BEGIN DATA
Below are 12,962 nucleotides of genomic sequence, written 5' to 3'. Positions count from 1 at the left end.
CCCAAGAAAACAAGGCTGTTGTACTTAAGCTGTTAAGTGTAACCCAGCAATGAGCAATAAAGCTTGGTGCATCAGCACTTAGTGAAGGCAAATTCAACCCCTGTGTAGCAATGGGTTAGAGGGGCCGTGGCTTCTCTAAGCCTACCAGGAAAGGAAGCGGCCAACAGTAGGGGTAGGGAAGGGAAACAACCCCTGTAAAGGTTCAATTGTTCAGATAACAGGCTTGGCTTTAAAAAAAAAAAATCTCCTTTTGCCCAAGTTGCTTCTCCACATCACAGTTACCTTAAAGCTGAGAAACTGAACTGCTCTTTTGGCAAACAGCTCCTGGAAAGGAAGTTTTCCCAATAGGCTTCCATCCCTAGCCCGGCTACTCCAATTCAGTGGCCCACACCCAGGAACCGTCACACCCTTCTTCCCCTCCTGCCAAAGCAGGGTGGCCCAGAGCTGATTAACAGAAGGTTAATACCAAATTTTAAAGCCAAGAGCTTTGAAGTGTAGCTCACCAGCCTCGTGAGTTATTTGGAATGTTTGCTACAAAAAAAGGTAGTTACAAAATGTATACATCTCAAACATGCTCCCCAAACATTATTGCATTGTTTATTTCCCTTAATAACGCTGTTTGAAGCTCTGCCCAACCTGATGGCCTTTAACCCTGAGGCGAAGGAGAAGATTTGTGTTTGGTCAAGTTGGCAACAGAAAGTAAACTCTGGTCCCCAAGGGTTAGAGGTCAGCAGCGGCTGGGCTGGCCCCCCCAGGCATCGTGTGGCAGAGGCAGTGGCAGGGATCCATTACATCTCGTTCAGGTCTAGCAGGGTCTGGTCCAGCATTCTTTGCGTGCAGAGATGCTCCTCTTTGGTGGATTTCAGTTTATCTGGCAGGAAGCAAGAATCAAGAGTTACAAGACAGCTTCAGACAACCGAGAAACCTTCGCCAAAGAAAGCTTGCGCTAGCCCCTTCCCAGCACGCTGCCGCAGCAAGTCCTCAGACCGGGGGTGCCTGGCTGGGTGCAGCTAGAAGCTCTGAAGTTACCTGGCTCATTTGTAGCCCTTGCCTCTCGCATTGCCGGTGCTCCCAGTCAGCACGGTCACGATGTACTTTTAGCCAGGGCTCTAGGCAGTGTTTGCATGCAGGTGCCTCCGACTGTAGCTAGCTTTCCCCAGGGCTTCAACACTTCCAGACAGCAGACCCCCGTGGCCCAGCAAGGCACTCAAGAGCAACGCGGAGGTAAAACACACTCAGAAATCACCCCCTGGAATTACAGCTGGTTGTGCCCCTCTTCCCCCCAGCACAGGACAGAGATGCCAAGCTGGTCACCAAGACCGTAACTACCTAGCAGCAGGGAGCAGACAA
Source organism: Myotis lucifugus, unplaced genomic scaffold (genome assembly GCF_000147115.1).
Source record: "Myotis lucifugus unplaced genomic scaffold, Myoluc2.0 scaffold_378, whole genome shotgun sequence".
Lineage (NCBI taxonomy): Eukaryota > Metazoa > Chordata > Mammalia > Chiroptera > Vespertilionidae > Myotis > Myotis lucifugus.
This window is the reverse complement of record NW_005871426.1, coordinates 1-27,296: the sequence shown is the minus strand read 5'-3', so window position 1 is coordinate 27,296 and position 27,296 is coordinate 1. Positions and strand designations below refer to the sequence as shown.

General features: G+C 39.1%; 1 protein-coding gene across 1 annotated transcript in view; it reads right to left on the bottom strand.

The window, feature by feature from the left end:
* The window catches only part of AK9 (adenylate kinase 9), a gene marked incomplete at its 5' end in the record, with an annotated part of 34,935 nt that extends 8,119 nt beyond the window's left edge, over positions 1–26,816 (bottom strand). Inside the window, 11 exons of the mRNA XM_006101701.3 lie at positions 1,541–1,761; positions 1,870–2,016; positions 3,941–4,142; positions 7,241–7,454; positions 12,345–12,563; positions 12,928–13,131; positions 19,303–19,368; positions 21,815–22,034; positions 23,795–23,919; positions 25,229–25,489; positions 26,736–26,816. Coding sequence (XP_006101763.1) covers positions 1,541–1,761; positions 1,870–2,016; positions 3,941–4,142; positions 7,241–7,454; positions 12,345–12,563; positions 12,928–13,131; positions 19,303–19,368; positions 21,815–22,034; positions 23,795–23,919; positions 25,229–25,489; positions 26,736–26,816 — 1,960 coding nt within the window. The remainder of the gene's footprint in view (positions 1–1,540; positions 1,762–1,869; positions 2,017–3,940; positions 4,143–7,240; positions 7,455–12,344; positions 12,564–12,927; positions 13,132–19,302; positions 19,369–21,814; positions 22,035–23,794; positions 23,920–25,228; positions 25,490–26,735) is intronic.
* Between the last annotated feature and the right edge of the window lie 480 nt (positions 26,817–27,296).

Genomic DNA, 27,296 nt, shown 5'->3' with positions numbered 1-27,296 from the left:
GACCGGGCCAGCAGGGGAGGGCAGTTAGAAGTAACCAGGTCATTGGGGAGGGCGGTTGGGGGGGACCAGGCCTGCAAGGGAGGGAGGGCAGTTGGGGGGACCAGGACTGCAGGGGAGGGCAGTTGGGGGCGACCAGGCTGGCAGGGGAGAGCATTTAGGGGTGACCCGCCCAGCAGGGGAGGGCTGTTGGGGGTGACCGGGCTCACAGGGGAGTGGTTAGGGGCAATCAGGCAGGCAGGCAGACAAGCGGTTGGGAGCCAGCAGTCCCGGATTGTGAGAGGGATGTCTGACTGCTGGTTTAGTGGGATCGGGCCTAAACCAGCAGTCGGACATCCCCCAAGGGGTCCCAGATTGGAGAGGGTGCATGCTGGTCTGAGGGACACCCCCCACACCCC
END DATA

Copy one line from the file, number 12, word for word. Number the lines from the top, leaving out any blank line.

GACCGGGCCAGCAGGGGAGGGCAGTTAGAAGTAACCAGGTCATTGGGGAGGGCGGTTGGGGGGGACCAGGCCTGCAAGGGAGGGAGGGCAGTTGGGGGGACCAGGACTGCAGGGGAGGGCAGTTGGGGGCGACCAGGCTGGCAGGGGAGAGCATTTAGGGGTGACCCGCCCAGCAGGGGAGGGCTGTTGGGGGTGACCGGGCTCACAGGGGAGTGGTTAGGGGCAATCAGGCAGGCAGGCAGACAAGCGGTTGGGAGCCAGCAGTCCCGGATTGTGAGAGGGATGTCTGACTGCTGGTTTAGTGGGATCGGGCCTAAACCAGCAGTCGGACATCCCCCAAGGGGTCCCAGATTGGAGAGGGTGCATGCTGGTCTGAGGGACACCCCCCACACCCC